Sunday, July 21, 2013

If things were now as they were then – we’d be in Nauvoo


Our family was privileged to be members of the City of Joseph Cast for its last two years (2003 and 2004). Our oldest son, Jamie, was also in the cast in 2002 as part of the Byron Hogan family. The pageant is now just another part of Nauvoo history. But we have reminisced over the past few days – wonderful, poignant, treasured memories. So my blog for this week is about Nauvoo and how the Lord helped me prepare Jamie to go that first year.

But first a little backstory -

My ancestors, Lindsay and Elizabeth Brady joined the Mormon Church in Kentucky and moved to Far West, Missouri and later settled in Nauvoo, Illinois. While there they purchased property, built a house, and buried three children. As part of the Mormon Exodus, Lindsay and Elizabeth left Nauvoo headed west in the spring of 1846. After crossing the Mississippi River by ferry they sat down on the Iowa bank for a picnic dinner. They untied the oxen to let them graze and didn’t realize their mistake until the oxen walked into the water. The animals were headed home, back across the river.

This was a terrible tragedy for the Brady family. Without the oxen they couldn’t continue their journey west. If Lindsay tried to swim the river to retrieve the oxen and drowned, the family would have no means of support. While they were discussing other options, the three teenage sons stepped forward and volunteered to swim across the river and get the oxen. Elizabeth was very much against this idea and begged her husband not to consider it. But it was getting dark and the animals would soon be lost and their trip west ended before it started. So Lindsay agreed to let the boys try. Elizabeth sank to the ground, weeping as her sons waded into the water.

The boys swam across the river, got the oxen and brought them back, so the story has a happy ending. But when I read this for the first time, I wondered why Lindsay and especially Elizabeth had to be tested to such extreme lengths. They had already given up their comfortable home, their property, and they were leaving the graves of three children to follow the saints west. Why did they have to risk their three living sons as well? I tried to imagine myself in that same situation. Watching in terror as my sons walked into the deep water, then seeing them return in triumph, protected by the hand of the Lord.

It seemed like more than one person or family should have to bear, but sometimes the Lord has to lead us to the very edge of our endurance. Because it’s on this edge that we develop spiritual maturity and strength. Where we truly learn to know God.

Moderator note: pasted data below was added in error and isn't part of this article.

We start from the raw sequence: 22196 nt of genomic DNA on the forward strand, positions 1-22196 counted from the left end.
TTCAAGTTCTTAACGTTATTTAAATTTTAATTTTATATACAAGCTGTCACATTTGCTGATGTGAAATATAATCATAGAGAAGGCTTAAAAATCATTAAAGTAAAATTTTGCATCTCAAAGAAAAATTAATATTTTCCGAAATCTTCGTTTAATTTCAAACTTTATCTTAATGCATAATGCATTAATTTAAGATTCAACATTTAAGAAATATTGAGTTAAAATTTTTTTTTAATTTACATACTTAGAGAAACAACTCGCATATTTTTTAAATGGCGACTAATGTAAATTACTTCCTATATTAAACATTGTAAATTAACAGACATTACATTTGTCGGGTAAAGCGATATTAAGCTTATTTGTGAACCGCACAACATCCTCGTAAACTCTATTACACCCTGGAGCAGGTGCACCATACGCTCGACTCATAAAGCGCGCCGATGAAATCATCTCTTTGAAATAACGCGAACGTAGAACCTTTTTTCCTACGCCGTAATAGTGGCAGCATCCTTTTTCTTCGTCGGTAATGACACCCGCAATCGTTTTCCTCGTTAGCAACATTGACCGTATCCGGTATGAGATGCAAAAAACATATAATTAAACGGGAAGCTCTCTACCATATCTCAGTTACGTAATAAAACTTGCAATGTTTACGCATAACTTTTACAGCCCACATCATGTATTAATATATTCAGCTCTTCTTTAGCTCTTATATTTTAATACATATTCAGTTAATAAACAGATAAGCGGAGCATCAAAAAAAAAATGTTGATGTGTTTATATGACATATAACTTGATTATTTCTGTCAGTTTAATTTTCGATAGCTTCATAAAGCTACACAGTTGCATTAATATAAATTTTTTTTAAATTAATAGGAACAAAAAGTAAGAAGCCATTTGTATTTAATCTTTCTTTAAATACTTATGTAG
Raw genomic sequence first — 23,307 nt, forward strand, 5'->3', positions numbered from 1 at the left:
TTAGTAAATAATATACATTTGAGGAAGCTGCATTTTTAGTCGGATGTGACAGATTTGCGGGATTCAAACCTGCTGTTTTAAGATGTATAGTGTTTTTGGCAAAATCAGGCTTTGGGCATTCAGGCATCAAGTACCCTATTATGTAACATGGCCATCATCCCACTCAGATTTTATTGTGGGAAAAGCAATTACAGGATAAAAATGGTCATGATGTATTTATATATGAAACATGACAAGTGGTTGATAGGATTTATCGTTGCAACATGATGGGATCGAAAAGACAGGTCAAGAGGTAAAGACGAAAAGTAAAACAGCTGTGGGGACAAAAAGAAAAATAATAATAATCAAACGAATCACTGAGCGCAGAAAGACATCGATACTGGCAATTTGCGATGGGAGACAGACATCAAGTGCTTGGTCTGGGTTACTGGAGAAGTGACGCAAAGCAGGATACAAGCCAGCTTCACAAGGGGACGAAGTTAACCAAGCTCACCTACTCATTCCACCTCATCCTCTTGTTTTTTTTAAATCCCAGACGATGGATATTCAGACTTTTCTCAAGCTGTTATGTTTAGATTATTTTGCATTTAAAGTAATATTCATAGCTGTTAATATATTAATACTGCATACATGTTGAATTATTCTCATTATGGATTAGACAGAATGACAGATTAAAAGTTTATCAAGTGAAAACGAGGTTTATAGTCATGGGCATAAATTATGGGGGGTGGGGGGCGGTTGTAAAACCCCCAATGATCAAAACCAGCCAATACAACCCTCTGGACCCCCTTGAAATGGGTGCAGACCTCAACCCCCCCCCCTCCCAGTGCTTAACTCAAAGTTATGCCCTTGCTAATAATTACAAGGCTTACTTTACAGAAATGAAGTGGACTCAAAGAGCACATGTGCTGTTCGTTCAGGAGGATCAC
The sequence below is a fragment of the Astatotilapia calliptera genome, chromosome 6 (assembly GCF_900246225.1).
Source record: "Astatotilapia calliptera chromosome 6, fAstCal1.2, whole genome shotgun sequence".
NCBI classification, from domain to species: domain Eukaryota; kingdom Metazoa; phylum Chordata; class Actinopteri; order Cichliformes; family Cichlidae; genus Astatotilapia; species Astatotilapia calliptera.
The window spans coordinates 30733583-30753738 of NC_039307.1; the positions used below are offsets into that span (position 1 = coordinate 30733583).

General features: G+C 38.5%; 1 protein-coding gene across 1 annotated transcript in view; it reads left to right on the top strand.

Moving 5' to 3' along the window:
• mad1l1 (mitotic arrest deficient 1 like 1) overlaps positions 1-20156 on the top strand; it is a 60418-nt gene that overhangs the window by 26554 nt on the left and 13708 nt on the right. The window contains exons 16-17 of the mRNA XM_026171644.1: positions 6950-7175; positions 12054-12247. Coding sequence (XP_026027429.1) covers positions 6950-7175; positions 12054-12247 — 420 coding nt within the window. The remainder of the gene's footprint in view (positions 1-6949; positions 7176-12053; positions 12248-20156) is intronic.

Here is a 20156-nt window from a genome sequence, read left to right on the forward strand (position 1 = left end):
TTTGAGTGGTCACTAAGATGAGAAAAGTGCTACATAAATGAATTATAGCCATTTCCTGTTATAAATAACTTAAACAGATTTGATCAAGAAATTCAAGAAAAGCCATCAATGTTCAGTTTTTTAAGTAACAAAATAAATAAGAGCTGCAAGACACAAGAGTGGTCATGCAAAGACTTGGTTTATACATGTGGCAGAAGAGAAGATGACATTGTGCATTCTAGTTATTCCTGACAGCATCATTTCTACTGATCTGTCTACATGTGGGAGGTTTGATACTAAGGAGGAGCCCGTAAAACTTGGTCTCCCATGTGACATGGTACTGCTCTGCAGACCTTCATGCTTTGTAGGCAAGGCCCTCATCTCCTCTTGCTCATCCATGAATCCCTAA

In the summer of 2002 when Jamie was in his first City of Joseph Pageant, he was at a critical time in his life. He needed faith promoting, testimony building experiences. I was thrilled that he had the opportunity, but in order to participate he had to have a costume and I don’t mean just any old costume. He had to have authentic drop front pants and a frock coat with tails and a work shirt and a vest and a white fake shirtfront (to cover up his work shirt) and a top hat. I had to submit material samples to the pageant costume director for approval. Then she sent me homemade patterns with handwritten instructions like ‘cut out the pattern pieces’ and ‘sew the coat together’.

The pants were one of the hardest things I’ve ever made and when I got them done, they were too small. I considered having a nervous breakdown, but instead I bought more material and put 2 ½ inch inserts on each side. The costume director was very particular and I knew there was a good chance she wouldn’t even let him wear them, but it was the best I could do. The vest didn’t have a lining and seemed flimsy, but the shirt was relatively easy. Then on the Wednesday night before he was to leave on Thursday, while the rest of my family slept, I started on the frock coat.

There were pattern pieces that weren’t mentioned in the instructions and I didn’t know what to do with them. They didn’t even look like they fit and I wondered if maybe two patterns had gotten mixed up. It was too late to call the costume director so I sat there in my quiet living room and thought that I was going to fail. If I didn’t get the coat made that night, Jamie couldn’t go to Nauvoo. But I didn’t know how to make the coat. I cried for a little while. Then I prayed. Then I sat and stared at the stupid coat pieces. And then I got an idea. It didn’t make sense, but I did it anyway. And miraculously – it worked and soon all the pieces were assembled into a frock coat.